Every year when the season ends, I like to take a look forward at what the next year’s Toronto Blue Jays Opening Day roster would look before the offseason gets going, based only on existing organizational players. The small matter of negotiating a new collective agreement and the potential labour fallout looms over both the 2022 season and the hot stove, but nonetheless the offseason beckons with the World Series about to end.
This is what things would look like if the Jays simply closed up business until mid-February and did nothing. In that sense, it represents a “replacement level” floor for the front office this winter, since there’s no reason the Opening Day roster shouldn’t be at least this good given a team in win-now mode with contending aspirations.
The first step is to categorize the current roster into groups, according to contract/control status, service time, talent, and option status (the latter two going to the likelihood of maintaining a roster spot). It looks like this:
There are currently 42 players on the 40-man roster (players on the 60-day IL don’t count towards the limit during the season), which I divide as follows:
Some high-level points on each group:
Free Agents (8): These eight had total full year salaries of $52.0-million, of which the Jays were responsible for about $44.7-million. For that, they produced 14 fWAR/16.2 bWAR in 362.1 innings and 881 PA, most of that of course being Marcus Semien, Robbie Ray and Steven Matz. The downside of having of buying so many wins at such a cheap rate is taking them off the books in turn represents a big step back in terms of 2022 baseline (though I’ll note just not massively underperforming their WAR baseline can offset about half of that).
But that’s not the only money coming off the books. Five players (headlined by Tanner Roark) who had guaranteed MLB contracts and salaries in 2021 are already gone. The Jays paid them $20.4-million for 67 innings and 123 PA (-0.2 fWAR/-1.5 bWAR), so with this dead money off the books as well, the total if about $65-million of 2021 salary off the books.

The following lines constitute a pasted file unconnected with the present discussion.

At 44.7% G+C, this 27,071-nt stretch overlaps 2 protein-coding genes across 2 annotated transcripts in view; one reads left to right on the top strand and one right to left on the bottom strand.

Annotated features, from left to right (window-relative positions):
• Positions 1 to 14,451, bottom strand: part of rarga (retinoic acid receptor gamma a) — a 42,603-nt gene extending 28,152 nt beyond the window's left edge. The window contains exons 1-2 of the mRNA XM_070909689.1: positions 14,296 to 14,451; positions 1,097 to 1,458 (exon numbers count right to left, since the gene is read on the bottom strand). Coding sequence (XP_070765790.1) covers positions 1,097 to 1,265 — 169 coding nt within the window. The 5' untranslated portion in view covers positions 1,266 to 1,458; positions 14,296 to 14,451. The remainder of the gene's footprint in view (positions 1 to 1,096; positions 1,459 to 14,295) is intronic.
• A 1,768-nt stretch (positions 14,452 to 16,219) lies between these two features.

- 2022 Contracts (4): In total, these four produced 6.8 fWAR/7.8 bWAR in 169 innings and 1428 PA in 201 with a cash outlay of $65.8-million. That actually decreases to $61.8-millions due to the frontloading of George Springer’s contract, and cumulatively this is probably area where the Jays could hope and expect for a little more production.
- Arbitration (9/10): After a tiny cohort of just two last year, the Jays will have either five or six players becoming first time eligible internally (depending on whether Cavan Biggio qualifies as a Super Two when the cutoff is determined) in addition to three acquired during the year. This is going to take a big bite out of the budget. Including Biggio, these 10 totalled $17.9-million in 2021 salary (of which the Jays only paid a little over $13-million), but MLBTR is forecasting $41-million for 2022. There’s a few figures I’d quibble with (I’ll take the under on Teoscar more than doubling his salary), but overall it’ll be in the right ballpark and the Jays can figure on $25- to $30-million more.
- Non-tender candidates (1): I really only see one true non-tender candidate in Trent Thornton, and even then at a projected $800K it’s so trivially above the minimum that it makes him and the decision process more akin to a pre-arb player (where granted, I’d probably have him on or near the bubble). I suppose Ryan Borucki might not be completely safe based on 2021 performance, but similar logic applies. The only other less than 100 would be re-profiling Ross Stripling’s projected $4.5-million to the open market, but they really lack depth and he had really found his form with a strong 2+ month run before getting hurt.